How does he do it? He keeps things simple. It's a short walk through downtown Vancouver, British Columbia, but somehow the trek feels arduous. This is not because Frind is lazy.
Well, Frind is a bit lazy, but that's another matter. The problem is that he is still getting used to the idea of a commute that involves traveling farther than the distance between the living room and the bedroom. Frind's online dating company, Plenty of Fish, is newly located on the 26th floor of a downtown skyscraper with a revolving restaurant on the roof.
The gleaming space could easily house 30 employees, but as Frind strides in, it is eerily quiet -- just a room with new carpets, freshly painted walls, and eight flat-screen computer monitors. Frind drops his bag and plops himself down in front of one of them. He looks down at his desk. Like most of his advertising deals, this one found Frind. He hadn't even heard of VideoEgg until a week ago.
But then, you tend to attract advertisers' attention when you are serving up 1. That's a lot of personal ads. Today, according to the research firm Hitwise, his creation is the largest dating website in the U. Until , Frind had a staff of exactly zero. Today, he employs just three customer service workers, who check for spam and delete nude images from the Plenty of Fish website while Frind handles everything else. Amazingly, Frind has set up his company so that doing everything else amounts to doing almost nothing at all.
Then, six minutes 38 seconds after beginning his workday, Frind closes his Web browser and announces, "All done. Frind would log on at night, spend a minute or two making sure there were no serious error messages, and then go back to sipping expensive wine.
A year ago, they relaxed for a couple of weeks in Mexico with a yacht, a captain, and four of Kanciar's friends. A young man starts a website in his spare time. This person is unknown and undistinguished. He hasn't gone to MIT, Stanford, or any other four-year college for that matter, yet he is deceptively brilliant.
He builds his company by himself and from his apartment. In most stories, this is where the hard work begins -- the long hours, sleepless nights, and near-death business experiences. But this one is way more mellow.
Frind takes it easy, working no more than 20 hours a week during the busiest times and usually no more than Frind, 30, doesn't seem like the sort of fellow who would run a market-leading anything.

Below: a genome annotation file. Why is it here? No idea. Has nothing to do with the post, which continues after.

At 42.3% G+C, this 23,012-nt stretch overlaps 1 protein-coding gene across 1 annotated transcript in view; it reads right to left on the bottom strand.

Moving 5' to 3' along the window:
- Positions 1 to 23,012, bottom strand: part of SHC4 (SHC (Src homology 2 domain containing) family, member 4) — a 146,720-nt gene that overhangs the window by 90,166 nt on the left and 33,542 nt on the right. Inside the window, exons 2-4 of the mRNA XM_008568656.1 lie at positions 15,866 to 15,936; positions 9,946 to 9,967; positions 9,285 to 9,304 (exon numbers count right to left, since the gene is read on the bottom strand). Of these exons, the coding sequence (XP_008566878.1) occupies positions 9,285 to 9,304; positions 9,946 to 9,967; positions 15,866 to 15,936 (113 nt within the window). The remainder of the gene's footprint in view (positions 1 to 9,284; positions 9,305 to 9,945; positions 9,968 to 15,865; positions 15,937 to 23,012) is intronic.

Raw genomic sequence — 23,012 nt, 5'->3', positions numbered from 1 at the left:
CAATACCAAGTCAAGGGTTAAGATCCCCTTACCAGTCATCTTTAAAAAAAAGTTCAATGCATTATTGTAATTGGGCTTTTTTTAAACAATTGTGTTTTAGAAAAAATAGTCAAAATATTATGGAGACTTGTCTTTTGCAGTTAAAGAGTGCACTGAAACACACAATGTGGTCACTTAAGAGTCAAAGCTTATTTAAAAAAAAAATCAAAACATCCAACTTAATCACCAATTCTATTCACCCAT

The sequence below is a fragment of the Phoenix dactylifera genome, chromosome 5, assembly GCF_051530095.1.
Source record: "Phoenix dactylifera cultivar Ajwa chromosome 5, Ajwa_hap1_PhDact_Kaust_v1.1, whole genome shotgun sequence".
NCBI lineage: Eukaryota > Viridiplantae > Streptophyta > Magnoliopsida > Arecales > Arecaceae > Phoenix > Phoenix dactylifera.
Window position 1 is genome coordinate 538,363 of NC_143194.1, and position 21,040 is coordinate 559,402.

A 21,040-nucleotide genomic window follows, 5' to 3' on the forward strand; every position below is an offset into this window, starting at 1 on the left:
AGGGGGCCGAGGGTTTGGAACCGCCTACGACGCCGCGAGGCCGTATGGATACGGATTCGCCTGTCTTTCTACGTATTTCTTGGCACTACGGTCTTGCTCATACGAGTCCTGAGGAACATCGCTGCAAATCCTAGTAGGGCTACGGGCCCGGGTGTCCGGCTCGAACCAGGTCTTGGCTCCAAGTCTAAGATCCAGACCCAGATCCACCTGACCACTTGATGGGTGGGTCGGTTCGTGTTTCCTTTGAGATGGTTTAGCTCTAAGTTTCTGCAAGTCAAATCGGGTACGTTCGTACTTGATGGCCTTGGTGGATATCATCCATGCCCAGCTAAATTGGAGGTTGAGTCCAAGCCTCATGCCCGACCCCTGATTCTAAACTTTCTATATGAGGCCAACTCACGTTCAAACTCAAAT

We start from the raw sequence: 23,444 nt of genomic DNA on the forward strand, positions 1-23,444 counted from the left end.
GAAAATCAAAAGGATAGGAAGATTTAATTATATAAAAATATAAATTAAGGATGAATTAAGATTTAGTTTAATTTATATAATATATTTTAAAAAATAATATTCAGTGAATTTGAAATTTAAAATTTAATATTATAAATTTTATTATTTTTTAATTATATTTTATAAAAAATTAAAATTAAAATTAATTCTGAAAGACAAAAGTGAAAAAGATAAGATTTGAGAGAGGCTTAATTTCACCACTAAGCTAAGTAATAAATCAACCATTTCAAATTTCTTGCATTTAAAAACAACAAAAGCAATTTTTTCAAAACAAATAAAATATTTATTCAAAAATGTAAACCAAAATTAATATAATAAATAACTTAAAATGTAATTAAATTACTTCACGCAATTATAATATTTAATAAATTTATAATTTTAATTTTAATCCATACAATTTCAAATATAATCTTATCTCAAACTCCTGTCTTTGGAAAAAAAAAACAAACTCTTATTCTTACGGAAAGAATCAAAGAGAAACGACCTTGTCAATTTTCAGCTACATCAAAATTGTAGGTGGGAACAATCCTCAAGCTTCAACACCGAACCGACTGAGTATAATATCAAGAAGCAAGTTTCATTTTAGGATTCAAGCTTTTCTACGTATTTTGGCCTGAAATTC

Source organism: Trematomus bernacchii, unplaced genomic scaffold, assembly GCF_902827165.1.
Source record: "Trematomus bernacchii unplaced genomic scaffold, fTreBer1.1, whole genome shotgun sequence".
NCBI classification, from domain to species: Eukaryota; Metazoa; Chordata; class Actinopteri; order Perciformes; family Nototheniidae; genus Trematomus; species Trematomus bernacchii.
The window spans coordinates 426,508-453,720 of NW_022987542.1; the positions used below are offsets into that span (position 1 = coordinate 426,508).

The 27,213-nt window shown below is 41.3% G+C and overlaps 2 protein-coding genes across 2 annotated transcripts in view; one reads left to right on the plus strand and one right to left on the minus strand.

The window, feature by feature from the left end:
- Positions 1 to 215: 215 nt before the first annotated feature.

Quiet, soft-featured, and ordinary looking, he is the kind of person who can get lost in a roomful of people and who seems to take up less space than his large frame would suggest. Those who know Frind describe him as introverted, smart, and a little awkward. When he does engage in conversation, Frind can be disarmingly frank, delivering vitriolic quips with a self-assured cheerfulness that feels almost mean. GOOG is "a cult," and Match is "dying.
He always says exactly what he thinks. Frind will spend hours hiding in the three-bedroom apartment he and Kanciar share, furtively flipping light switches, tapping on doors, and ducking into rooms to play on his girlfriend's fear of ghosts. Another memorable valentine involved the secret consumption of a massive quantity of hot peppers. Though his mouth was on fire, Frind calmly planted a kiss on Kanciar's lips and feigned ignorance as she went scrambling for water.
Kanciar, a freelance Web designer who also helps out around Plenty of Fish, is a lanky blonde with an easy smile and a hearty laugh, which she often uses to try to get Frind to open up. When I ask him to talk about what he does with the 23 hours a day in which he doesn't work, Frind struggles to answer and then looks helplessly at Kanciar. That's not easy for Frind, who seems most comfortable with the world at arm's length.
He seems perpetually lost in thought, constantly thinking about and studying the world around him. In a way, he's thinking about the company all the time. His hometown, Hudson's Hope, is a cold, isolated place not far from the starting point of the Alaska Highway. Frind's parents, German farmers who emigrated just before his fourth birthday, bought a 1,acre plot 10 miles from town and initially lived in a trailer without electricity, phones, or running water.
The family's closest neighbors were a mile and a half away, and, apart from a younger brother, Frind had few friends. He rarely visits Hudson's Hope these days. When his parents want to see him, they make the hour drive southward. His fellow engineers seemed to be writing deliberately inscrutable code in order to protect their jobs. In his spare time, he started working on a piece of software that was designed to find prime numbers in arithmetic progression.
The topic, a perennial challenge in mathematics because it requires lots of computing power, had been discussed in one of his classes, and Frind thought it would be a fun way to learn how to sharpen his skills.
He finished the hobby project in , and, two years later, his program discovered a string of 23 prime numbers, the longest ever.